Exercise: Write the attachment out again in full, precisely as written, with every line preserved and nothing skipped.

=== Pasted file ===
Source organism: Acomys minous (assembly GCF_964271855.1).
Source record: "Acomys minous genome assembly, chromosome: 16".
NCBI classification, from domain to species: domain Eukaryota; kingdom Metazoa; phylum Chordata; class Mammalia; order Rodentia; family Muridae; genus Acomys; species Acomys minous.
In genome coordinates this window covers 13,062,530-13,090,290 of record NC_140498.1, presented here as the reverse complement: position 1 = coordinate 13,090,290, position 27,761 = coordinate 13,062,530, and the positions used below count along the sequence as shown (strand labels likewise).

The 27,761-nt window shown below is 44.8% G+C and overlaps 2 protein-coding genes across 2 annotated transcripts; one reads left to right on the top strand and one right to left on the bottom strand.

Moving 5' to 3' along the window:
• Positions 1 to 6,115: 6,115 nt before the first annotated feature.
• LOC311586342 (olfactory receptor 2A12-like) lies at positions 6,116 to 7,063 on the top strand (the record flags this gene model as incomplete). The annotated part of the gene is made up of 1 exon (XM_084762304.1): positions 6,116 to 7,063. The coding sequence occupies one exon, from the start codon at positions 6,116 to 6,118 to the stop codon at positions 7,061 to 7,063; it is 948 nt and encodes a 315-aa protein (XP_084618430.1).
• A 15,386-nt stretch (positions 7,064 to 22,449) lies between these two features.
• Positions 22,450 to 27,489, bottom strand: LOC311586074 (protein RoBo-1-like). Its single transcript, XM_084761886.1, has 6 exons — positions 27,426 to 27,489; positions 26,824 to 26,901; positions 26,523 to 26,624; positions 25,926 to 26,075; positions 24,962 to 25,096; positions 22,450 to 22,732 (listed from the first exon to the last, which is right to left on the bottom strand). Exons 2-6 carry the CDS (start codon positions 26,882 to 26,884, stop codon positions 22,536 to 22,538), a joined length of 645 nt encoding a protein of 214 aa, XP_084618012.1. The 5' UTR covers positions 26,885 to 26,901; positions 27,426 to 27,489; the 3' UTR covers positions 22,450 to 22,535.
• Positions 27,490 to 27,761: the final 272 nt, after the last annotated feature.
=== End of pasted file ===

Source organism: Acomys minous (assembly GCF_964271855.1).
Source record: "Acomys minous genome assembly, chromosome: 16".
NCBI classification, from domain to species: domain Eukaryota; kingdom Metazoa; phylum Chordata; class Mammalia; order Rodentia; family Muridae; genus Acomys; species Acomys minous.
In genome coordinates this window covers 13,062,530-13,090,290 of record NC_140498.1, presented here as the reverse complement: position 1 = coordinate 13,090,290, position 27,761 = coordinate 13,062,530, and the positions used below count along the sequence as shown (strand labels likewise).

The 27,761-nt window shown below is 44.8% G+C and overlaps 2 protein-coding genes across 2 annotated transcripts; one reads left to right on the top strand and one right to left on the bottom strand.

Moving 5' to 3' along the window:
• Positions 1 to 6,115: 6,115 nt before the first annotated feature.
• LOC311586342 (olfactory receptor 2A12-like) lies at positions 6,116 to 7,063 on the top strand (the record flags this gene model as incomplete). The annotated part of the gene is made up of 1 exon (XM_084762304.1): positions 6,116 to 7,063. The coding sequence occupies one exon, from the start codon at positions 6,116 to 6,118 to the stop codon at positions 7,061 to 7,063; it is 948 nt and encodes a 315-aa protein (XP_084618430.1).
• A 15,386-nt stretch (positions 7,064 to 22,449) lies between these two features.
• Positions 22,450 to 27,489, bottom strand: LOC311586074 (protein RoBo-1-like). Its single transcript, XM_084761886.1, has 6 exons — positions 27,426 to 27,489; positions 26,824 to 26,901; positions 26,523 to 26,624; positions 25,926 to 26,075; positions 24,962 to 25,096; positions 22,450 to 22,732 (listed from the first exon to the last, which is right to left on the bottom strand). Exons 2-6 carry the CDS (start codon positions 26,882 to 26,884, stop codon positions 22,536 to 22,538), a joined length of 645 nt encoding a protein of 214 aa, XP_084618012.1. The 5' UTR covers positions 26,885 to 26,901; positions 27,426 to 27,489; the 3' UTR covers positions 22,450 to 22,535.
• Positions 27,490 to 27,761: the final 272 nt, after the last annotated feature.